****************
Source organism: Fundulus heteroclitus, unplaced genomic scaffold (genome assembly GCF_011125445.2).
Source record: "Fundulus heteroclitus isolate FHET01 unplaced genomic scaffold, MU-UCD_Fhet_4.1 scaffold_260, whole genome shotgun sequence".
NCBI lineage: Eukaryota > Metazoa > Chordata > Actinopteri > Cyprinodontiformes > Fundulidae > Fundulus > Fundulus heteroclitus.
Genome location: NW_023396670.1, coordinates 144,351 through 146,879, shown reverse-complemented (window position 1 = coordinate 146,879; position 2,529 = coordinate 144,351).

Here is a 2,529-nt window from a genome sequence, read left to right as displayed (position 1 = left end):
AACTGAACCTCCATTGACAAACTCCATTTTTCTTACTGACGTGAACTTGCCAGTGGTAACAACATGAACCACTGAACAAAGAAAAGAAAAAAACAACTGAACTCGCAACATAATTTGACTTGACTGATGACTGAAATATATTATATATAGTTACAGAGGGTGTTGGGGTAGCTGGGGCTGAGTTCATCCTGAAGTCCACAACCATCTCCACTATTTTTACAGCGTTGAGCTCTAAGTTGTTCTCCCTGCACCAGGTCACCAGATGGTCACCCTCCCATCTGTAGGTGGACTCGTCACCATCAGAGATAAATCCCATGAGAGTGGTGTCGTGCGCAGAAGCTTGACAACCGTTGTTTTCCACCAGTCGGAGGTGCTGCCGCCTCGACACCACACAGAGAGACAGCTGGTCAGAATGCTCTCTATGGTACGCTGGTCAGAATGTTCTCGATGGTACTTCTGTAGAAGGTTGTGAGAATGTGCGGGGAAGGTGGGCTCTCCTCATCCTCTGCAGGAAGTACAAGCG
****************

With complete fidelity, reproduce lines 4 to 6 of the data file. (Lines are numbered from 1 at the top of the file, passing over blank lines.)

Genome location: NW_023396670.1, coordinates 144,351 through 146,879, shown reverse-complemented (window position 1 = coordinate 146,879; position 2,529 = coordinate 144,351).

Here is a 2,529-nt window from a genome sequence, read left to right as displayed (position 1 = left end):
AACTGAACCTCCATTGACAAACTCCATTTTTCTTACTGACGTGAACTTGCCAGTGGTAACAACATGAACCACTGAACAAAGAAAAGAAAAAAACAACTGAACTCGCAACATAATTTGACTTGACTGATGACTGAAATATATTATATATAGTTACAGAGGGTGTTGGGGTAGCTGGGGCTGAGTTCATCCTGAAGTCCACAACCATCTCCACTATTTTTACAGCGTTGAGCTCTAAGTTGTTCTCCCTGCACCAGGTCACCAGATGGTCACCCTCCCATCTGTAGGTGGACTCGTCACCATCAGAGATAAATCCCATGAGAGTGGTGTCGTGCGCAGAAGCTTGACAACCGTTGTTTTCCACCAGTCGGAGGTGCTGCCGCCTCGACACCACACAGAGAGACAGCTGGTCAGAATGCTCTCTATGGTACGCTGGTCAGAATGTTCTCGATGGTACTTCTGTAGAAGGTTGTGAGAATGTGCGGGGAAGGTGGGCTCTCCTCATCCTCTGCAGGAAGTACAAGCG